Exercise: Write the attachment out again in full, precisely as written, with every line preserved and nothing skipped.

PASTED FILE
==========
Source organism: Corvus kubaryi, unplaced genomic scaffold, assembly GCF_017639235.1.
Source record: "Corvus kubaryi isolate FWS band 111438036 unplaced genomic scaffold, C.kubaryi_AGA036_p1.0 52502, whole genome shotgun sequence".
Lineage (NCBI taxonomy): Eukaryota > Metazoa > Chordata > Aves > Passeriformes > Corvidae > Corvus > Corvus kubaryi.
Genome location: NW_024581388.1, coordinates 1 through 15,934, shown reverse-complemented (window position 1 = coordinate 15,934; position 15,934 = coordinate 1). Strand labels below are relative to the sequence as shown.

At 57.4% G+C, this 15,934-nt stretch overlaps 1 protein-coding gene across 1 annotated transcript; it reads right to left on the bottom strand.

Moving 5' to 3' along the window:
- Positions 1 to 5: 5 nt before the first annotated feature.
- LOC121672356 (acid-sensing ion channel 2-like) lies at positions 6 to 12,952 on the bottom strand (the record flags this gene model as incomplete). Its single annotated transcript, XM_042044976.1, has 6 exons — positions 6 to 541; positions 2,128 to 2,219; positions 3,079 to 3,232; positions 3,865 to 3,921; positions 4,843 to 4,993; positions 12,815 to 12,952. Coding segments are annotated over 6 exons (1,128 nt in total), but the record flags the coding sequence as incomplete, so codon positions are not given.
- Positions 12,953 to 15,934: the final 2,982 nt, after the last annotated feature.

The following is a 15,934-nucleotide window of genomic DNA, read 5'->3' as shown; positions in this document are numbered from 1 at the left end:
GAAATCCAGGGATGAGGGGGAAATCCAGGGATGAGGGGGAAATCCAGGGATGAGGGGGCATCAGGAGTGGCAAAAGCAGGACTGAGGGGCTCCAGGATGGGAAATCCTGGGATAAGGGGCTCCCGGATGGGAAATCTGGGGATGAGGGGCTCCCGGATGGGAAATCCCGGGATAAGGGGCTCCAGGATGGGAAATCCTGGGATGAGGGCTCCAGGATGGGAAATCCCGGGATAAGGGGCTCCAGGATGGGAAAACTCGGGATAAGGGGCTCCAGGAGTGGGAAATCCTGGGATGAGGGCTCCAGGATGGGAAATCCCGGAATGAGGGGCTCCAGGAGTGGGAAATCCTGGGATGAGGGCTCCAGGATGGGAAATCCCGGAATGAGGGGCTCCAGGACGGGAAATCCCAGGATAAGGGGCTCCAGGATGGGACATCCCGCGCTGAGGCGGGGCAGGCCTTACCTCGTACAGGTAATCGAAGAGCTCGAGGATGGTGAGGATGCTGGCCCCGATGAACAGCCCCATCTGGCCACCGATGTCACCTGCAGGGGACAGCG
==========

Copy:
Source organism: Corvus kubaryi, unplaced genomic scaffold, assembly GCF_017639235.1.
Source record: "Corvus kubaryi isolate FWS band 111438036 unplaced genomic scaffold, C.kubaryi_AGA036_p1.0 52502, whole genome shotgun sequence".
Lineage (NCBI taxonomy): Eukaryota > Metazoa > Chordata > Aves > Passeriformes > Corvidae > Corvus > Corvus kubaryi.
Genome location: NW_024581388.1, coordinates 1 through 15,934, shown reverse-complemented (window position 1 = coordinate 15,934; position 15,934 = coordinate 1). Strand labels below are relative to the sequence as shown.

At 57.4% G+C, this 15,934-nt stretch overlaps 1 protein-coding gene across 1 annotated transcript; it reads right to left on the bottom strand.

Moving 5' to 3' along the window:
- Positions 1 to 5: 5 nt before the first annotated feature.
- LOC121672356 (acid-sensing ion channel 2-like) lies at positions 6 to 12,952 on the bottom strand (the record flags this gene model as incomplete). Its single annotated transcript, XM_042044976.1, has 6 exons — positions 6 to 541; positions 2,128 to 2,219; positions 3,079 to 3,232; positions 3,865 to 3,921; positions 4,843 to 4,993; positions 12,815 to 12,952. Coding segments are annotated over 6 exons (1,128 nt in total), but the record flags the coding sequence as incomplete, so codon positions are not given.
- Positions 12,953 to 15,934: the final 2,982 nt, after the last annotated feature.

The following is a 15,934-nucleotide window of genomic DNA, read 5'->3' as shown; positions in this document are numbered from 1 at the left end:
GAAATCCAGGGATGAGGGGGAAATCCAGGGATGAGGGGGAAATCCAGGGATGAGGGGGCATCAGGAGTGGCAAAAGCAGGACTGAGGGGCTCCAGGATGGGAAATCCTGGGATAAGGGGCTCCCGGATGGGAAATCTGGGGATGAGGGGCTCCCGGATGGGAAATCCCGGGATAAGGGGCTCCAGGATGGGAAATCCTGGGATGAGGGCTCCAGGATGGGAAATCCCGGGATAAGGGGCTCCAGGATGGGAAAACTCGGGATAAGGGGCTCCAGGAGTGGGAAATCCTGGGATGAGGGCTCCAGGATGGGAAATCCCGGAATGAGGGGCTCCAGGAGTGGGAAATCCTGGGATGAGGGCTCCAGGATGGGAAATCCCGGAATGAGGGGCTCCAGGACGGGAAATCCCAGGATAAGGGGCTCCAGGATGGGACATCCCGCGCTGAGGCGGGGCAGGCCTTACCTCGTACAGGTAATCGAAGAGCTCGAGGATGGTGAGGATGCTGGCCCCGATGAACAGCCCCATCTGGCCACCGATGTCACCTGCAGGGGACAGCG